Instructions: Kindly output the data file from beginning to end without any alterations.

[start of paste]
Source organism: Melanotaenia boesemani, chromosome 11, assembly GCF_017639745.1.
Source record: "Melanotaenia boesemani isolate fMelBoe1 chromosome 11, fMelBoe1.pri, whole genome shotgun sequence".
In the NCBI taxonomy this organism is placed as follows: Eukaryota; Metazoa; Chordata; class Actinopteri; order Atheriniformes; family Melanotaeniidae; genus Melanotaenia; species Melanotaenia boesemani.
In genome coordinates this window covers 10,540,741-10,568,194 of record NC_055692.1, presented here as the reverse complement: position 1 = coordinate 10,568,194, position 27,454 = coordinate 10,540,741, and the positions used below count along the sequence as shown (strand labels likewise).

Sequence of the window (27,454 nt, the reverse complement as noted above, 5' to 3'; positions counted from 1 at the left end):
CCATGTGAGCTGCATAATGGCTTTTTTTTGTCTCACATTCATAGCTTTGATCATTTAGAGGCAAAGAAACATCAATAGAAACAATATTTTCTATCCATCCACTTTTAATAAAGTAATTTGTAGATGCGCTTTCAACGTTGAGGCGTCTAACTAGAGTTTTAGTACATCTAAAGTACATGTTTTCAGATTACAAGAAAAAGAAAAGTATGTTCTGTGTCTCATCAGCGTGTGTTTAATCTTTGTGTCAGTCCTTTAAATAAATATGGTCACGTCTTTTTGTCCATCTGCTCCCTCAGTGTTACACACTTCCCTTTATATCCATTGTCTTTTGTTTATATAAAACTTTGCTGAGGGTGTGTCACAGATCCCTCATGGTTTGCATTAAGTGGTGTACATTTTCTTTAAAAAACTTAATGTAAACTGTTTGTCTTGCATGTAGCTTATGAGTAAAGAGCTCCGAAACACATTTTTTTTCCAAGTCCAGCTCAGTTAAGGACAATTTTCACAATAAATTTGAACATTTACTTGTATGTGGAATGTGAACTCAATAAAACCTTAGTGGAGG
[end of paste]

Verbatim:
Source organism: Melanotaenia boesemani, chromosome 11, assembly GCF_017639745.1.
Source record: "Melanotaenia boesemani isolate fMelBoe1 chromosome 11, fMelBoe1.pri, whole genome shotgun sequence".
In the NCBI taxonomy this organism is placed as follows: Eukaryota; Metazoa; Chordata; class Actinopteri; order Atheriniformes; family Melanotaeniidae; genus Melanotaenia; species Melanotaenia boesemani.
In genome coordinates this window covers 10,540,741-10,568,194 of record NC_055692.1, presented here as the reverse complement: position 1 = coordinate 10,568,194, position 27,454 = coordinate 10,540,741, and the positions used below count along the sequence as shown (strand labels likewise).

Sequence of the window (27,454 nt, the reverse complement as noted above, 5' to 3'; positions counted from 1 at the left end):
CCATGTGAGCTGCATAATGGCTTTTTTTTGTCTCACATTCATAGCTTTGATCATTTAGAGGCAAAGAAACATCAATAGAAACAATATTTTCTATCCATCCACTTTTAATAAAGTAATTTGTAGATGCGCTTTCAACGTTGAGGCGTCTAACTAGAGTTTTAGTACATCTAAAGTACATGTTTTCAGATTACAAGAAAAAGAAAAGTATGTTCTGTGTCTCATCAGCGTGTGTTTAATCTTTGTGTCAGTCCTTTAAATAAATATGGTCACGTCTTTTTGTCCATCTGCTCCCTCAGTGTTACACACTTCCCTTTATATCCATTGTCTTTTGTTTATATAAAACTTTGCTGAGGGTGTGTCACAGATCCCTCATGGTTTGCATTAAGTGGTGTACATTTTCTTTAAAAAACTTAATGTAAACTGTTTGTCTTGCATGTAGCTTATGAGTAAAGAGCTCCGAAACACATTTTTTTTCCAAGTCCAGCTCAGTTAAGGACAATTTTCACAATAAATTTGAACATTTACTTGTATGTGGAATGTGAACTCAATAAAACCTTAGTGGAGG